Skip to content Skip to footer

By Brianna Ross @itsbriross

Surrounded by walls plastered with flyers and announcements, tables are filled with talkative students. A Starbucks kiosk occupies the center of the room and in the front of rows of empty seats stands a single microphone, waiting for a brave soul to showcase their talent.

At 7 p.m. a student approaches the stand and performs a spoken word.

The open mic night begins.

The poetry club hosted an open mic night inside of the LPC café on March 1. This event was open for the public to attend and to perform.

A small crowd gathered to support their peers as they faced their fears and put their verbal talents on display.

For most, the thought of performing in front of an audience is utterly terrifying. It takes a lot of guts to stand in front of a crowd of people, let alone do a performance of any kind.

Though the turnout was small, the open mic night served as a place for students to put any apprehensions aside and practice their performance skills in a more intimate and inviting setting.

Andrew Europa, poetry club member and host of the evening, noted that the open mic night hosted last semester had a much better turnout because there were more members in poetry club at that time.

The small turnout however, didn’t discourage people from stepping up to the mic and performing.

Europa kicked off the night with an original poem that challenged society’s expectations of what masculinity should look like. His poem pushed the boundaries of what most people believe is how a typical man should act and carry his self.  In response to society, Andrew says, “there ain’t nothing wrong with a dude who likes flowers.”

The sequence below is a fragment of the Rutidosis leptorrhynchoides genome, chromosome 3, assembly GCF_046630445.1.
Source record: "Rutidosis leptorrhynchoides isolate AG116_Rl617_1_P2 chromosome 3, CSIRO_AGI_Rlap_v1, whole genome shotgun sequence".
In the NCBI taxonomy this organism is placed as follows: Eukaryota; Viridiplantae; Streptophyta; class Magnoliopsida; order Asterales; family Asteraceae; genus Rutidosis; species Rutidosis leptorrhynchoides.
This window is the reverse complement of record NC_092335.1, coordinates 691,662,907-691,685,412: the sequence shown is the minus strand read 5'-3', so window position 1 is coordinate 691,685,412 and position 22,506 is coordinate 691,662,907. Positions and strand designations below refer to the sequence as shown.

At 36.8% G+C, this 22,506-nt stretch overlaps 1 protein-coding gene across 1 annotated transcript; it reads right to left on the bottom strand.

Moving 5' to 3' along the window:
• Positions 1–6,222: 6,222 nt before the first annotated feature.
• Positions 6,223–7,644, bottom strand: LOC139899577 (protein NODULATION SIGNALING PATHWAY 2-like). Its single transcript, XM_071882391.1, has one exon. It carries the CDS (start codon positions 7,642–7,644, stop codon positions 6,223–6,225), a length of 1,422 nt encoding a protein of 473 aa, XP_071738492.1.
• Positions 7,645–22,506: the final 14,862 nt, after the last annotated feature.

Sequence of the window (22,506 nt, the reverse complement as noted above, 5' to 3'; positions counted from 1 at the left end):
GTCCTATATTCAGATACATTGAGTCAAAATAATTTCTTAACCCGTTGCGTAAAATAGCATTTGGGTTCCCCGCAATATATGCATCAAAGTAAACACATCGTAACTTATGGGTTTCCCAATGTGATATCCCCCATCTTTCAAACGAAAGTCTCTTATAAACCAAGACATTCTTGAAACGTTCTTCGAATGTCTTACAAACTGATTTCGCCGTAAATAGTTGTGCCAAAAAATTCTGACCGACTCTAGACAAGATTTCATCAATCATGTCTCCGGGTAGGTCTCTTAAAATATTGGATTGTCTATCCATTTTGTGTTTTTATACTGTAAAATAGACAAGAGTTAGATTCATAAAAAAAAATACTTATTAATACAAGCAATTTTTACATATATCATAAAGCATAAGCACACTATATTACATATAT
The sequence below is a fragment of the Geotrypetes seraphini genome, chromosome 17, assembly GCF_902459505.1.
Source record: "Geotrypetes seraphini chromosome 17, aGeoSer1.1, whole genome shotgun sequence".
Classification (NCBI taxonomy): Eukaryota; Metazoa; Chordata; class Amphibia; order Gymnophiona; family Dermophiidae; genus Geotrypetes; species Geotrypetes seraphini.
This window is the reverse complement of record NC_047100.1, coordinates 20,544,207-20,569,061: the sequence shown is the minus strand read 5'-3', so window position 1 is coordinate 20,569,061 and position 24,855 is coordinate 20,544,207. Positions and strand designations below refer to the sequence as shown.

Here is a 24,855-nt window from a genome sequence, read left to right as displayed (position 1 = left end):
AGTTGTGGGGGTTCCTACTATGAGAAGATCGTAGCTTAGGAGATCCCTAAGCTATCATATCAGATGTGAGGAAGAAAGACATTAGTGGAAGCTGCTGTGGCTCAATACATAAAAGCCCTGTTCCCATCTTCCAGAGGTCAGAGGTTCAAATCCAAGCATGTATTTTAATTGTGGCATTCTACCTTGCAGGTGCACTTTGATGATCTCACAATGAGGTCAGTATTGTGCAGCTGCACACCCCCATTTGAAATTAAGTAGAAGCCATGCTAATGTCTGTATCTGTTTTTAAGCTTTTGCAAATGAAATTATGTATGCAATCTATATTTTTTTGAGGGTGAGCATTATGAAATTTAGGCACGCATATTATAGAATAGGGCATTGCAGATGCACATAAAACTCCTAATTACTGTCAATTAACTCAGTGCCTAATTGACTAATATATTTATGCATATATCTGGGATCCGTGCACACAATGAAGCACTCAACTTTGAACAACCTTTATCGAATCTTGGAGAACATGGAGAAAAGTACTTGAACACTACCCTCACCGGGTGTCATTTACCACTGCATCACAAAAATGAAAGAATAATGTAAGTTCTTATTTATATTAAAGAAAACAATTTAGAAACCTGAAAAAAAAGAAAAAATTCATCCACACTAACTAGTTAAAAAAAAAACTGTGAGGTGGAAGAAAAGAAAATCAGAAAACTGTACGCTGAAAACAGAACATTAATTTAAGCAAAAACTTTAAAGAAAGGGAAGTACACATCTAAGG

As the night went on, one of the most profound performances of the evening came from the timid voice of Sheila Nam.

Nam, currently in her second year on campus, took a leap of faith and performed for her very first time in front of a live audience.

At first Nam was just there to watch and support her friend, but with a little convincing from club member Europa, she decided to close out the night with a harmonious piece.

She was ambitious and selected the song “Million Years Ago,” from Adele’s most recent album for her breakout performance.

Though you could sense the nervousness in her voice, when Nam belted out the chorus of the song, her melodic voice stunned the audience.

With a voice like hers, many wondered why she hadn’t performed in public before. Ultimately, Nam decided to perform tonight because as she said, “the crowd was smaller this time and it’s much less intimidating than performing in front of a full room.”

When asked if she had any words of advice for other people who may be performing for their first time, Nam simply said, “just be you.”

Show CommentsClose Comments

Leave a comment

This site uses Akismet to reduce spam. Learn how your comment data is processed.